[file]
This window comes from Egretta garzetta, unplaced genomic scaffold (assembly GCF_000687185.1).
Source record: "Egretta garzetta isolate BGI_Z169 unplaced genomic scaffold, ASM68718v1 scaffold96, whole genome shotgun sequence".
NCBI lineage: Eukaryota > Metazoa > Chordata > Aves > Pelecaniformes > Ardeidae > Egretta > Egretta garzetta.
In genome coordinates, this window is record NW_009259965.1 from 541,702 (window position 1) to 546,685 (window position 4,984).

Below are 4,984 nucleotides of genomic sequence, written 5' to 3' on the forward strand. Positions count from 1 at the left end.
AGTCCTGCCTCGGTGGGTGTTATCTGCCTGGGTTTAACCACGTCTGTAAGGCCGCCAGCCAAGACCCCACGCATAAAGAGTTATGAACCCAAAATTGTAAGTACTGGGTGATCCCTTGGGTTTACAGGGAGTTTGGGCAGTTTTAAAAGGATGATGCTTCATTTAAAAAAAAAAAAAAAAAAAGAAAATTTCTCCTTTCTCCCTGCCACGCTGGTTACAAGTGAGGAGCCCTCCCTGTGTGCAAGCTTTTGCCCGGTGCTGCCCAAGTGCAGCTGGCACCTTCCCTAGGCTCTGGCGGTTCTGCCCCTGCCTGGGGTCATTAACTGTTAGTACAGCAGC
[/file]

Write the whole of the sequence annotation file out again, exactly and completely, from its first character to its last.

This window comes from Egretta garzetta, unplaced genomic scaffold (assembly GCF_000687185.1).
Source record: "Egretta garzetta isolate BGI_Z169 unplaced genomic scaffold, ASM68718v1 scaffold96, whole genome shotgun sequence".
NCBI lineage: Eukaryota > Metazoa > Chordata > Aves > Pelecaniformes > Ardeidae > Egretta > Egretta garzetta.
In genome coordinates, this window is record NW_009259965.1 from 541,702 (window position 1) to 546,685 (window position 4,984).

Below are 4,984 nucleotides of genomic sequence, written 5' to 3' on the forward strand. Positions count from 1 at the left end.
AGTCCTGCCTCGGTGGGTGTTATCTGCCTGGGTTTAACCACGTCTGTAAGGCCGCCAGCCAAGACCCCACGCATAAAGAGTTATGAACCCAAAATTGTAAGTACTGGGTGATCCCTTGGGTTTACAGGGAGTTTGGGCAGTTTTAAAAGGATGATGCTTCATTTAAAAAAAAAAAAAAAAAAAGAAAATTTCTCCTTTCTCCCTGCCACGCTGGTTACAAGTGAGGAGCCCTCCCTGTGTGCAAGCTTTTGCCCGGTGCTGCCCAAGTGCAGCTGGCACCTTCCCTAGGCTCTGGCGGTTCTGCCCCTGCCTGGGGTCATTAACTGTTAGTACAGCAGC